Deconstruction Project Recycles Materials from Tax-Forfeited Property

Baihly Warfield
Updated: May 30, 2018 06:27 PM

DULUTH, Minn. - This time of year in Minnesota is referred to as construction season. But St. Louis County is also undertaking four deconstruction projects. 


Four tax-forfeited properties will be stripped down to their foundations, and many of the materials will be sold or recycled thanks to a network of partnerships with several Minnesota organizations. 

Better Futures Minnesota is managing the projects, Miigwech Aki is providing labor, and the Natural Resources Research Institute is adding in their expertise. They each believe the extra time involved with deconstructing a building instead of demolishing it is worth it. 

"In the case of a demolition, it would be one guy with a backhoe, probably about six hours," Alex Baldwin with Better Futures Minnesota said. "He'd come in, knock it over, and 100 percent of that would be sent off to the landfill."

Instead, 8-10 men had already been working four days on deconstructing a home on the 500 block of Rose Street. They will be able to recycle 75-85 percent of the materials. 

"The workers are learning new skills, learning to work within the framework of OSHA," Joe Day with the Northwest Indian Community Development Center said.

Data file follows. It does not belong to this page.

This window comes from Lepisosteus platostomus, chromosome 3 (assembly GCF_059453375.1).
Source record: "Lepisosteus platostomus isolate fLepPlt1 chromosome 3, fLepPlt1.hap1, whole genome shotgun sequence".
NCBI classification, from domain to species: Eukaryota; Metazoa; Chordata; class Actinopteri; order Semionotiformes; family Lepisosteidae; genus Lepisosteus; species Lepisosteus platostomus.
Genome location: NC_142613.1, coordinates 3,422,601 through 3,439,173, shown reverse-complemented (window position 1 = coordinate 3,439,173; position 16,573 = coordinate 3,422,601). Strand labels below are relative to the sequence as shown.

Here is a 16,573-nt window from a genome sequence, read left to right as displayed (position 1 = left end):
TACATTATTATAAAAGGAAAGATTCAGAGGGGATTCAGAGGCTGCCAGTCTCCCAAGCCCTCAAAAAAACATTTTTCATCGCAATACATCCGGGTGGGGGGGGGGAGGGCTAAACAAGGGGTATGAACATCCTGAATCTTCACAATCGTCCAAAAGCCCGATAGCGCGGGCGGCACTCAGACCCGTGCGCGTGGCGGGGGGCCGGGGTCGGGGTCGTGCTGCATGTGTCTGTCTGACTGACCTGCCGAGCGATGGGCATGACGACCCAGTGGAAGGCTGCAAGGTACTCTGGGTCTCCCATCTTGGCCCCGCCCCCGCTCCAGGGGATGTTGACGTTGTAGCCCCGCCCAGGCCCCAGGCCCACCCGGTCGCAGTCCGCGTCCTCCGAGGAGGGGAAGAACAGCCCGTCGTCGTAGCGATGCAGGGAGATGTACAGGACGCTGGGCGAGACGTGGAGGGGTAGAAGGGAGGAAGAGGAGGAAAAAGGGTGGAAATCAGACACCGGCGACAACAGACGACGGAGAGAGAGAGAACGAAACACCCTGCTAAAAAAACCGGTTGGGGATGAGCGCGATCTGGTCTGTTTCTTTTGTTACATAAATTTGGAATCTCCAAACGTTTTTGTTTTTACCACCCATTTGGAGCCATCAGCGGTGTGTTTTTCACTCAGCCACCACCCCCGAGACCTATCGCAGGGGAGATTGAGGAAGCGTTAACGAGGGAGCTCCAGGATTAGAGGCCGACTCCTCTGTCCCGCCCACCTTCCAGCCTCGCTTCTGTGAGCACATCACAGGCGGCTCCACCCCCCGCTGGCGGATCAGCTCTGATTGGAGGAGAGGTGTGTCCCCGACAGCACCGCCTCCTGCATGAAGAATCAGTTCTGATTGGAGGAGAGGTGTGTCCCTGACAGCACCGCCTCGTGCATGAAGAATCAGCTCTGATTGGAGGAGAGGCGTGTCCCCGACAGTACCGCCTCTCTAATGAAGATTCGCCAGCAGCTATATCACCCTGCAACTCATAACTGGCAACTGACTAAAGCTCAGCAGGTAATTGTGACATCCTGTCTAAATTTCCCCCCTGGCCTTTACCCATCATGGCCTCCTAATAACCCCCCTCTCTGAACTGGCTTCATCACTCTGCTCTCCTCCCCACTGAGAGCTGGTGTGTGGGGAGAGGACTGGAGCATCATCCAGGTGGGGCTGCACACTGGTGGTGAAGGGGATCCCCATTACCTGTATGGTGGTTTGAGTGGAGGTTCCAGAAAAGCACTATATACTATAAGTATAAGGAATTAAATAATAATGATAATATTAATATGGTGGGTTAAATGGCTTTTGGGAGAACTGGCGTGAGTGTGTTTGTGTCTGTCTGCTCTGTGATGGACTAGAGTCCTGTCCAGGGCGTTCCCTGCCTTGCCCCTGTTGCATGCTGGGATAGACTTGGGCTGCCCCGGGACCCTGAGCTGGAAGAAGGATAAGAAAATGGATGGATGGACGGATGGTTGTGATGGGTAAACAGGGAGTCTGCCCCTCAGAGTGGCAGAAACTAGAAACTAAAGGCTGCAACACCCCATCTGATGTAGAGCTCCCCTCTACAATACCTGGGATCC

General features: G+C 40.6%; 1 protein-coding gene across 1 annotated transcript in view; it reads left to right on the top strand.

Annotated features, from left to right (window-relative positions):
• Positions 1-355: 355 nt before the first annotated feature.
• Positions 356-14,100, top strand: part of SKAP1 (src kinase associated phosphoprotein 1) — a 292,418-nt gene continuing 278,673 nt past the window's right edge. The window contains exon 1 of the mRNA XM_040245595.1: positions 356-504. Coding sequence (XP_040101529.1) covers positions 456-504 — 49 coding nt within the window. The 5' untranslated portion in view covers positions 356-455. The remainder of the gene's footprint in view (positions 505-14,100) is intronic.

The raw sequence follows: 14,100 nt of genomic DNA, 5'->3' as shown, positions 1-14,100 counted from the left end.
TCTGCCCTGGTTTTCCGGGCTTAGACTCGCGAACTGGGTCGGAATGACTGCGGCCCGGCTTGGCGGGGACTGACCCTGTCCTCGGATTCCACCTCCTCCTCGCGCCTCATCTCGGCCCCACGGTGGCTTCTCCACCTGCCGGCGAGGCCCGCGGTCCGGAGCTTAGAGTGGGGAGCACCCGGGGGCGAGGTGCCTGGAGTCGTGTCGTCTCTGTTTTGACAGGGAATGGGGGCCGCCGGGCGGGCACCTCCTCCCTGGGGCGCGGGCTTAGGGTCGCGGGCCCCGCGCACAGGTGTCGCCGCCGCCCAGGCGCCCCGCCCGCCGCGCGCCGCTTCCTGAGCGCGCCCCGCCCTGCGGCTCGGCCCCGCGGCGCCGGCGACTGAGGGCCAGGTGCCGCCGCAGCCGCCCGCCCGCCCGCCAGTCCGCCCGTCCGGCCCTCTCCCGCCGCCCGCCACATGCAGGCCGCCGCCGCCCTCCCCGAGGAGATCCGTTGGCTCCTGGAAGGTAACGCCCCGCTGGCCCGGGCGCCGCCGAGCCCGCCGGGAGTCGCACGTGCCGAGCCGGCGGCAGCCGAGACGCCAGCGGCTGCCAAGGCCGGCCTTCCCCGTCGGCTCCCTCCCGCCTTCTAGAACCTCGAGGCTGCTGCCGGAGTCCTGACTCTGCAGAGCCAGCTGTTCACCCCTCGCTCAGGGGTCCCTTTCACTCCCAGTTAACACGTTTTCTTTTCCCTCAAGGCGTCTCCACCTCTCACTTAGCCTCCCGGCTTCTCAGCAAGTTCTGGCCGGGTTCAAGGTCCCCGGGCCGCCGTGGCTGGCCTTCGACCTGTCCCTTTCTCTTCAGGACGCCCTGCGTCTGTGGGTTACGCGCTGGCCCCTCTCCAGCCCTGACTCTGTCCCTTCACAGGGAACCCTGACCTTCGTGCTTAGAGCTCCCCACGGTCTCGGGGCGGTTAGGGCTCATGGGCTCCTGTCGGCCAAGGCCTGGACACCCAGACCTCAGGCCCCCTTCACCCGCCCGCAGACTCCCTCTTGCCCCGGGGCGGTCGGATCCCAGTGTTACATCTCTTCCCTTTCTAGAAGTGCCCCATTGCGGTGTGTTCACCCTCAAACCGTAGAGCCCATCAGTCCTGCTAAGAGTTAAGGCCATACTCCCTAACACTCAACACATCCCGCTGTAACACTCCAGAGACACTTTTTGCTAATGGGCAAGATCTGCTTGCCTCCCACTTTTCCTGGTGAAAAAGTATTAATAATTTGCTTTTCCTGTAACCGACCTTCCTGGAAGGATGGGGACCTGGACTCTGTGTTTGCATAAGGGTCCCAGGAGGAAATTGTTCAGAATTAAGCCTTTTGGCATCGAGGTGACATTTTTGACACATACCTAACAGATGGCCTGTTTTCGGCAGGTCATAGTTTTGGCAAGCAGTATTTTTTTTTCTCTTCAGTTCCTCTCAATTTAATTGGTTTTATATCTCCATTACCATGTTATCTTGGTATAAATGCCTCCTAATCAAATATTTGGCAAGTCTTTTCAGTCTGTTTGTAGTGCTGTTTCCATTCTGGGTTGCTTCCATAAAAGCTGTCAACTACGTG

Better Futures Minnesota works to create jobs and rebuild lives. 

"We believe there's an economic reason for deconstruction," President and CEO Thomas Adams said. "There's an environmental reason."

And UMD's Natural Resources Research Institute has a role too. Victor Krause said they are helping Better Futures find better methods for removing wood materials. 

"Another one of our tasks is to help them determine what type of species this wood is, which helps to place a value on that material," Krause said. 

Krause said they are also teaching the workers how they could use the materials to resell at a higher value. 

"We're taking our skills as woodworkers and wood products engineers and coming into their locations and teaching their employees how to reuse this material themselves to build things like benches and tabletops," Krause said. 

If people are interested in the raw materials, here are the details:
Friday, June 1 and Friday, June 8
10 a.m. - 2 p.m.
538 Rose Street

For now, it's a pilot project. But the county is looking into whether or not it should be continued. 

"We will be having additional meetings and conversations with both organizations to determine how big of a success this was in the area and if we want to continue," Ryan Logan, a St. Louis County planner, said.


Baihly Warfield

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